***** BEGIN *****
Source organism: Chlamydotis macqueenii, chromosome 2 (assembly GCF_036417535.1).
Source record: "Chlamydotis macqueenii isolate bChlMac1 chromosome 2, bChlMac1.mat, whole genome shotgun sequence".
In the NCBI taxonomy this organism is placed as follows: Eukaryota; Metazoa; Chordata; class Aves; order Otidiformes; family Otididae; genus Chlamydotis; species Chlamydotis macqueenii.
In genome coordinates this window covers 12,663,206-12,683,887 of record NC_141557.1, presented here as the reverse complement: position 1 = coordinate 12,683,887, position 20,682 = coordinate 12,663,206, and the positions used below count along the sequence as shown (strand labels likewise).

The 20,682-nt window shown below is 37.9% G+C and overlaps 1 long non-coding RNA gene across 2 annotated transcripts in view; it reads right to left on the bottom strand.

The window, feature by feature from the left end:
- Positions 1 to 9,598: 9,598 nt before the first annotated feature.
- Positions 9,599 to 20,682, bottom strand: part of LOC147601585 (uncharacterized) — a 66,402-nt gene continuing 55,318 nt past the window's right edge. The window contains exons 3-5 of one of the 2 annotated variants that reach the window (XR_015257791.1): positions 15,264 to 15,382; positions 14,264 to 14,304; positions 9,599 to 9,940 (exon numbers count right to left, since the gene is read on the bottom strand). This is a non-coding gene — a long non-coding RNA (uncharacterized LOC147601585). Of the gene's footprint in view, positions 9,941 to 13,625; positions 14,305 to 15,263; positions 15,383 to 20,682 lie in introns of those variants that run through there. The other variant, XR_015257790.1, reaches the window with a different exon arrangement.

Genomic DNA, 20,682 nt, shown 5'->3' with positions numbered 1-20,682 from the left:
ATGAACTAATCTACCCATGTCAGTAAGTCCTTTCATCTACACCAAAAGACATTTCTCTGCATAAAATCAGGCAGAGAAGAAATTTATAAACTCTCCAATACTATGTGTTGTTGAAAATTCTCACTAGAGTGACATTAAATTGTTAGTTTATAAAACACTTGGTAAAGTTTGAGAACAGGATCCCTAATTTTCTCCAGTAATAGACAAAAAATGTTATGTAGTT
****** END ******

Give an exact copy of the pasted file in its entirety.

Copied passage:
Source organism: Chlamydotis macqueenii, chromosome 2 (assembly GCF_036417535.1).
Source record: "Chlamydotis macqueenii isolate bChlMac1 chromosome 2, bChlMac1.mat, whole genome shotgun sequence".
In the NCBI taxonomy this organism is placed as follows: Eukaryota; Metazoa; Chordata; class Aves; order Otidiformes; family Otididae; genus Chlamydotis; species Chlamydotis macqueenii.
In genome coordinates this window covers 12,663,206-12,683,887 of record NC_141557.1, presented here as the reverse complement: position 1 = coordinate 12,683,887, position 20,682 = coordinate 12,663,206, and the positions used below count along the sequence as shown (strand labels likewise).

The 20,682-nt window shown below is 37.9% G+C and overlaps 1 long non-coding RNA gene across 2 annotated transcripts in view; it reads right to left on the bottom strand.

The window, feature by feature from the left end:
- Positions 1 to 9,598: 9,598 nt before the first annotated feature.
- Positions 9,599 to 20,682, bottom strand: part of LOC147601585 (uncharacterized) — a 66,402-nt gene continuing 55,318 nt past the window's right edge. The window contains exons 3-5 of one of the 2 annotated variants that reach the window (XR_015257791.1): positions 15,264 to 15,382; positions 14,264 to 14,304; positions 9,599 to 9,940 (exon numbers count right to left, since the gene is read on the bottom strand). This is a non-coding gene — a long non-coding RNA (uncharacterized LOC147601585). Of the gene's footprint in view, positions 9,941 to 13,625; positions 14,305 to 15,263; positions 15,383 to 20,682 lie in introns of those variants that run through there. The other variant, XR_015257790.1, reaches the window with a different exon arrangement.

Genomic DNA, 20,682 nt, shown 5'->3' with positions numbered 1-20,682 from the left:
ATGAACTAATCTACCCATGTCAGTAAGTCCTTTCATCTACACCAAAAGACATTTCTCTGCATAAAATCAGGCAGAGAAGAAATTTATAAACTCTCCAATACTATGTGTTGTTGAAAATTCTCACTAGAGTGACATTAAATTGTTAGTTTATAAAACACTTGGTAAAGTTTGAGAACAGGATCCCTAATTTTCTCCAGTAATAGACAAAAAATGTTATGTAGTT